It's proving to be a rather quiet, meditative day for me. The weather is definitely feeling more Autumnal. Mrs. Geek and I have taken to carpooling three days a week to help cut down on fuel costs. While I like the fact that our carpooling gets me both to work and home early, a day like today where I can take care of a few chores before I leave for work is most welcome. All that aside, things are rather quiet at work today and I've mostly just been listening to some playlists ("harri3t mix" and "God willing and creek don't rise") and doing what comes my way.
My 10th grade European History teacher was this very unique guy; he was very smart but no dress sense. Some of his suits would make a used car salesman or Herb Tarlek from WKRP in Cincinnati cringe. He did always emphasize the importance of understanding the past to decipher and lend context to the events of the present. "The long hand of history" was one of his favorite catch phrases.
With so much of the news this week being about financial bailout and other gloom and doom, I've been reading about the very beginnings of the U.S. Department of the Treasury under Alexander Hamilton and Hamilton's First Report on the Public Credit. Reading up on that, I find that everything old truly is new again. To establish a credit history for the new United States government, financially bind the States together, and bind the interests of the propertied classes to the Federal government, Alexander Hamilton proposed that the Federal Government assume all of the country's lingering Revolutionary War debts, sell bonds to cover the debts, and pay interest on the bonds. Some of these debts were foreign, and some were domestic. Some were debts owed by the states (and partially paid off through taxes collected from their citizens), and some were debts owed to individuals -- including bonds and promissory notes that were bought up by speculators from their original holders for 10 cents on the dollar or less. Congress had no problem with paying the foreign debts, but balked at the idea of assuming the domestic debts... for many of the reasons people cite regarding the current bailout plan: it's an egregious expansion of Federal power, it's rewarding greedy speculators, it's turning us into a land of financiers and monied interests. An economic recession occurred when Congress initially said no. In the end, Alexander Hamilton sat down to dinner with Thomas Jefferson and James Madison and worked out a compromise: Hamilton would get what he wanted if he agreed to move the capitol of the new nation to the banks of the Potomac in a Southern state, away from the financial interests of New York and Boston. This deal held, and Hamilton got what he wanted. The country prospered as a result, and had a significant credit history when it came time to make the Louisiana Purchase.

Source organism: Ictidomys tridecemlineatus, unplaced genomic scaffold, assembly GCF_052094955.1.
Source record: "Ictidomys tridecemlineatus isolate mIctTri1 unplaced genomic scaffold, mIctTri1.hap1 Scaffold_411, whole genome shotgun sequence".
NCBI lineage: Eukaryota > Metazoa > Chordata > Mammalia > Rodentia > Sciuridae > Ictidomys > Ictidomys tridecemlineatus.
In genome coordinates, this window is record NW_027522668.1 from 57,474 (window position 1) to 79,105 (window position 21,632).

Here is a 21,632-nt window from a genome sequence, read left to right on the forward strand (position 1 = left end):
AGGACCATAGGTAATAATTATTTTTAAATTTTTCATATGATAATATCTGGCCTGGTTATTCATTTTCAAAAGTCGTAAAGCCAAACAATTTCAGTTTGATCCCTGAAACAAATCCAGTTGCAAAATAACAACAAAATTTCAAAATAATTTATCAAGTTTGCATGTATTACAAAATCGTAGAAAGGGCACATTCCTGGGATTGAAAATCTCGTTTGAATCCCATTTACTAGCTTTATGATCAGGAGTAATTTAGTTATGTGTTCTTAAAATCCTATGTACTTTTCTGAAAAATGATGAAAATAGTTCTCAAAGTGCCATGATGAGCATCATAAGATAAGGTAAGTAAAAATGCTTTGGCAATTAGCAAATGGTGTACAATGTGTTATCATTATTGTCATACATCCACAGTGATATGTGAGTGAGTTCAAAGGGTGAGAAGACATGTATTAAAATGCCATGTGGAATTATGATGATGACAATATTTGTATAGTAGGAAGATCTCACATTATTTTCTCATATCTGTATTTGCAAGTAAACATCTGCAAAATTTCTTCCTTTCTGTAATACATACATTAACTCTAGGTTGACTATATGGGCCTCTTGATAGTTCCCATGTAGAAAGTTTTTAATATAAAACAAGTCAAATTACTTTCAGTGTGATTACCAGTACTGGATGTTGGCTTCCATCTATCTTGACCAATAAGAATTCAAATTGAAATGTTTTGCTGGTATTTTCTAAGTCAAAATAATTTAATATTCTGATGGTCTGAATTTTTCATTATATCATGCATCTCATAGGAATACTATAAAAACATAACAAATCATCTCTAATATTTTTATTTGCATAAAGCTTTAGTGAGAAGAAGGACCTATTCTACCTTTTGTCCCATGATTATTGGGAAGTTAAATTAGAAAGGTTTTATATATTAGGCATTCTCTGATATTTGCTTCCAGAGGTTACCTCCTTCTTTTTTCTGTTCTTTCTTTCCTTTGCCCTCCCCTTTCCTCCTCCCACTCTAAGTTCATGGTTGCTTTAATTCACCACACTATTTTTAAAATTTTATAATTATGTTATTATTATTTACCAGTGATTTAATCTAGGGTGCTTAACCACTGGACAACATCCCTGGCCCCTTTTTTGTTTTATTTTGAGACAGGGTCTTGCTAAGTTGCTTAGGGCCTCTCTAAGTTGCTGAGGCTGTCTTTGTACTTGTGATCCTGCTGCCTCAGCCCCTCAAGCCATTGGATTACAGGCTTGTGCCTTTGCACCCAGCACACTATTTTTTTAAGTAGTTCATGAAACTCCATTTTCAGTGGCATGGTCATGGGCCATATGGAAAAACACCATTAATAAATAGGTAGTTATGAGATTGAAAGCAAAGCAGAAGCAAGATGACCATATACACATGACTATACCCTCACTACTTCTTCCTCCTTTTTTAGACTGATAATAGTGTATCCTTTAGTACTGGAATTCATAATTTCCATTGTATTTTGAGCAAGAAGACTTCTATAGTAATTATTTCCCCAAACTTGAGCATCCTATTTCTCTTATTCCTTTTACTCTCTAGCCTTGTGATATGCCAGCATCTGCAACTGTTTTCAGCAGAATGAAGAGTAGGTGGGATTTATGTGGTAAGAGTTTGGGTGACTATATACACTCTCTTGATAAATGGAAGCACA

Of course, the differences are worth mentioning too. Hamilton's Federalists represented the financial classes who were all for expanding the power of government, because a well-ordered society was good for business. Jefferson's Democratic-Republicans were the "small government" people, talking if not for the "common man", then the "common land-owning farmer". Now we have the Democrats seeking to expand regulation of the economy in order to protect the common citizen, and the Republicans talking "small government" to protect business.
Beyond that, I've been reading about the "mark to market" accounting rule and what this bailout really means. A lot of economists say that the current bailout proposal before Congress is only a stop-gap measure that will probably not fix this crisis for good. It is, however, probably the only thing that can get passed with an election in a month, and we absolutely, positively need to do something now. As Barack Obama said in his speech before Congress last night "this is what we need to do right now to prevent the possibility of a crisis turning into a catastrophe."
on 2008-10-02 at 1:31 p.m.
The Wayback Machine - To Infinity And Beyond